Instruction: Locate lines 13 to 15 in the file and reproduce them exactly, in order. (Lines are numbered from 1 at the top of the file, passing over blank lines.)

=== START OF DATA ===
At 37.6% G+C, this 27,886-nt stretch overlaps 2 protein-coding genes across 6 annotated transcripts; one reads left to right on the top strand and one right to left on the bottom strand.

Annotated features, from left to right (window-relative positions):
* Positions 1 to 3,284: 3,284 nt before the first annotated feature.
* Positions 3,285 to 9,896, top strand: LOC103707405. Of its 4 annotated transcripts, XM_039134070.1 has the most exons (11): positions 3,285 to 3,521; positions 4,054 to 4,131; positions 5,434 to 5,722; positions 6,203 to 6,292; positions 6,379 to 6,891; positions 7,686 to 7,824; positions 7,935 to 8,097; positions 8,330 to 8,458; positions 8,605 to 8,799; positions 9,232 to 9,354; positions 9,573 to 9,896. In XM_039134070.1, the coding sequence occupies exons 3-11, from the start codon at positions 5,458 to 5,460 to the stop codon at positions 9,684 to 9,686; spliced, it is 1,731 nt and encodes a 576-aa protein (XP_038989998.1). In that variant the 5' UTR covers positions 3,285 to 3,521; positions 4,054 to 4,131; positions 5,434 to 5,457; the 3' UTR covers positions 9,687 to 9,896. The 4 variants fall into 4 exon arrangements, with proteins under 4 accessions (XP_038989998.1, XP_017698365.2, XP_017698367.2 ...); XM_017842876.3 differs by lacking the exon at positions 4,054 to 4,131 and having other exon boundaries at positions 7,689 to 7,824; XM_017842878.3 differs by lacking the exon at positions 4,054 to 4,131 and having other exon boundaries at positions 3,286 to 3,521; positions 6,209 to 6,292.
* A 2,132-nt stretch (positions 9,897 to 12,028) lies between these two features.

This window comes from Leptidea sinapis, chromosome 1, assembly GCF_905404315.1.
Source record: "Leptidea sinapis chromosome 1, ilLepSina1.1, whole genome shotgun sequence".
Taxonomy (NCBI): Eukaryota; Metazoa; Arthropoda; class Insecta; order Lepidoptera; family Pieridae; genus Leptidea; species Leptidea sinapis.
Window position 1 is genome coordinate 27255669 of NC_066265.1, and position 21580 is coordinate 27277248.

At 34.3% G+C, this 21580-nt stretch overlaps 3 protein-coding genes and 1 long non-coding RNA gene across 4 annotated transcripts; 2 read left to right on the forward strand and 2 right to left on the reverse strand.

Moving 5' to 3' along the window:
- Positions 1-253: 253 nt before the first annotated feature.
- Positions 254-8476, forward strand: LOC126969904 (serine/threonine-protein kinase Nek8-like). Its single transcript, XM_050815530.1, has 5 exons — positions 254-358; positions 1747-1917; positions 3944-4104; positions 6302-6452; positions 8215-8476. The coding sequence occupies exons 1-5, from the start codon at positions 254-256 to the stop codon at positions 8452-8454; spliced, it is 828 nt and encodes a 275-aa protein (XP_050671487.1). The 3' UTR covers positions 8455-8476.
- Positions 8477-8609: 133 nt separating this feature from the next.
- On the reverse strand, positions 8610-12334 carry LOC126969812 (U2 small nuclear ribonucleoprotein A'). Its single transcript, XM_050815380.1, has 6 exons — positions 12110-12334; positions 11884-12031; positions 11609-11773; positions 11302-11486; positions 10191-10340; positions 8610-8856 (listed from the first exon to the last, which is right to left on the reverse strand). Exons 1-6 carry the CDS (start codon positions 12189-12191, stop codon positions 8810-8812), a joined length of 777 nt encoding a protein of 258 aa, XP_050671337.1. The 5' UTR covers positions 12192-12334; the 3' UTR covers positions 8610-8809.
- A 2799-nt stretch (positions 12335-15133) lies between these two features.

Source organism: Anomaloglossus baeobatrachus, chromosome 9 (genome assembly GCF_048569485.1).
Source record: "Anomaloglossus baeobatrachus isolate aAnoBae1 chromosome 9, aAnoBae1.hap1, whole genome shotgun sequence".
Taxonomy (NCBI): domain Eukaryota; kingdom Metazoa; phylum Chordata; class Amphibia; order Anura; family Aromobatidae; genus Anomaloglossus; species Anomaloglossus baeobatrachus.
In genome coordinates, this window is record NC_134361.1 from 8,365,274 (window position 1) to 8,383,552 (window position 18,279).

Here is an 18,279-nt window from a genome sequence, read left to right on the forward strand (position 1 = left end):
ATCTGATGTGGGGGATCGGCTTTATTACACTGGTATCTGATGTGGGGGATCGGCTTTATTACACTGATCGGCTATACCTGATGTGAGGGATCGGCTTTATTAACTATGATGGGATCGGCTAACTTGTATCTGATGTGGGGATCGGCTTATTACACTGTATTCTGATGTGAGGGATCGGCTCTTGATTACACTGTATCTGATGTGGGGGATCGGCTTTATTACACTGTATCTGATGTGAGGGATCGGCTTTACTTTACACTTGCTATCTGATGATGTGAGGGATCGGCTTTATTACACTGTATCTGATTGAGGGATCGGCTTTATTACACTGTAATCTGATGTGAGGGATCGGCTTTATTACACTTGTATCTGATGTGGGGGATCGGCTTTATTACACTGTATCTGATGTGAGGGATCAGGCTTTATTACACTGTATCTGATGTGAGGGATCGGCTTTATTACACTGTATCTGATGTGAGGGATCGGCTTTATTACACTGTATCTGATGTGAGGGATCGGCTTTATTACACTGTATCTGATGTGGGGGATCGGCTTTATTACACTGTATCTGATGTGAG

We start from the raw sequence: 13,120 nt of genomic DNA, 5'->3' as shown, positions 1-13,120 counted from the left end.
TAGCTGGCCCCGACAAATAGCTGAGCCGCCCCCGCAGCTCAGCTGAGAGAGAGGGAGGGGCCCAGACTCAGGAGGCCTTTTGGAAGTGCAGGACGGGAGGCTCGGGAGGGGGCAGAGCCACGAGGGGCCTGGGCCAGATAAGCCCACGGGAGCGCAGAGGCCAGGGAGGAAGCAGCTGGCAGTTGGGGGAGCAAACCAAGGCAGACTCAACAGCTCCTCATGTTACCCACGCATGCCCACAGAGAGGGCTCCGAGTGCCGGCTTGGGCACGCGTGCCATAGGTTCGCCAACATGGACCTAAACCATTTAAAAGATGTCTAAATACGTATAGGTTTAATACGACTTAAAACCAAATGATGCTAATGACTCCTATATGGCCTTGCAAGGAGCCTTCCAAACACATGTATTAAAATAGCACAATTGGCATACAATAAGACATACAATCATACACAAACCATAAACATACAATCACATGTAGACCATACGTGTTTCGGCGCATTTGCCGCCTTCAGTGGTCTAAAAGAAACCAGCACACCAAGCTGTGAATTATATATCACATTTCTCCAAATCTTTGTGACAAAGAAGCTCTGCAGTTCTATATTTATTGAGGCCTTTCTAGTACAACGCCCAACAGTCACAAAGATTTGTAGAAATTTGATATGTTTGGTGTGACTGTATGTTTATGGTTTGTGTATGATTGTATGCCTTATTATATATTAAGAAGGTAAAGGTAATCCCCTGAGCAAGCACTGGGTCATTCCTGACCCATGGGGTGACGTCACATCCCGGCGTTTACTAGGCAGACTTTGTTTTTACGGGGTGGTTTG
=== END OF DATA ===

- Positions 254-8476, forward strand: LOC126969904 (serine/threonine-protein kinase Nek8-like). Its single transcript, XM_050815530.1, has 5 exons — positions 254-358; positions 1747-1917; positions 3944-4104; positions 6302-6452; positions 8215-8476. The coding sequence occupies exons 1-5, from the start codon at positions 254-256 to the stop codon at positions 8452-8454; spliced, it is 828 nt and encodes a 275-aa protein (XP_050671487.1). The 3' UTR covers positions 8455-8476.
- Positions 8477-8609: 133 nt separating this feature from the next.
- On the reverse strand, positions 8610-12334 carry LOC126969812 (U2 small nuclear ribonucleoprotein A'). Its single transcript, XM_050815380.1, has 6 exons — positions 12110-12334; positions 11884-12031; positions 11609-11773; positions 11302-11486; positions 10191-10340; positions 8610-8856 (listed from the first exon to the last, which is right to left on the reverse strand). Exons 1-6 carry the CDS (start codon positions 12189-12191, stop codon positions 8810-8812), a joined length of 777 nt encoding a protein of 258 aa, XP_050671337.1. The 5' UTR covers positions 12192-12334; the 3' UTR covers positions 8610-8809.